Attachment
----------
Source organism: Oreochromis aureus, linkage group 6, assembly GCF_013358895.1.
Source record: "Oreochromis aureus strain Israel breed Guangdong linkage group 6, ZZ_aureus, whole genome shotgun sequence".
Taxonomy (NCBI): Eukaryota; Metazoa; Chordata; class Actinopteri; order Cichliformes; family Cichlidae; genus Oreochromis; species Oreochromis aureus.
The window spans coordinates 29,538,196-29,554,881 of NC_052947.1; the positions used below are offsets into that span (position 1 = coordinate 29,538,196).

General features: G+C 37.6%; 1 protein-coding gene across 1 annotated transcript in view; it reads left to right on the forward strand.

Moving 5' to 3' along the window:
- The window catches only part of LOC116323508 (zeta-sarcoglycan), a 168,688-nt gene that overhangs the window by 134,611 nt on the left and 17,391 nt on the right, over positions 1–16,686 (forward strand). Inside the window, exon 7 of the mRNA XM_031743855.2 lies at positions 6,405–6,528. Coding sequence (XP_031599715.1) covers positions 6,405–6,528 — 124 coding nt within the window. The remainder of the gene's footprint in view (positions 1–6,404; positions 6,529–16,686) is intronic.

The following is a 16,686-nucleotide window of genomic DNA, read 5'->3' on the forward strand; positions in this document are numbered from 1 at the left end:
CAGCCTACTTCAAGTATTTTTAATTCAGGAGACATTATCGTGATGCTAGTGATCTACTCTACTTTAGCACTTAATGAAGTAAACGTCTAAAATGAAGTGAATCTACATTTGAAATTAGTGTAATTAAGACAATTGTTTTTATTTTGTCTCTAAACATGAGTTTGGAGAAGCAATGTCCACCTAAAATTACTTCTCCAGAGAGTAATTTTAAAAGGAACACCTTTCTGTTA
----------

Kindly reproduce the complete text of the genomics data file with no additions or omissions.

Source organism: Oreochromis aureus, linkage group 6, assembly GCF_013358895.1.
Source record: "Oreochromis aureus strain Israel breed Guangdong linkage group 6, ZZ_aureus, whole genome shotgun sequence".
Taxonomy (NCBI): Eukaryota; Metazoa; Chordata; class Actinopteri; order Cichliformes; family Cichlidae; genus Oreochromis; species Oreochromis aureus.
The window spans coordinates 29,538,196-29,554,881 of NC_052947.1; the positions used below are offsets into that span (position 1 = coordinate 29,538,196).

General features: G+C 37.6%; 1 protein-coding gene across 1 annotated transcript in view; it reads left to right on the forward strand.

Moving 5' to 3' along the window:
- The window catches only part of LOC116323508 (zeta-sarcoglycan), a 168,688-nt gene that overhangs the window by 134,611 nt on the left and 17,391 nt on the right, over positions 1–16,686 (forward strand). Inside the window, exon 7 of the mRNA XM_031743855.2 lies at positions 6,405–6,528. Coding sequence (XP_031599715.1) covers positions 6,405–6,528 — 124 coding nt within the window. The remainder of the gene's footprint in view (positions 1–6,404; positions 6,529–16,686) is intronic.

The following is a 16,686-nucleotide window of genomic DNA, read 5'->3' on the forward strand; positions in this document are numbered from 1 at the left end:
CAGCCTACTTCAAGTATTTTTAATTCAGGAGACATTATCGTGATGCTAGTGATCTACTCTACTTTAGCACTTAATGAAGTAAACGTCTAAAATGAAGTGAATCTACATTTGAAATTAGTGTAATTAAGACAATTGTTTTTATTTTGTCTCTAAACATGAGTTTGGAGAAGCAATGTCCACCTAAAATTACTTCTCCAGAGAGTAATTTTAAAAGGAACACCTTTCTGTTA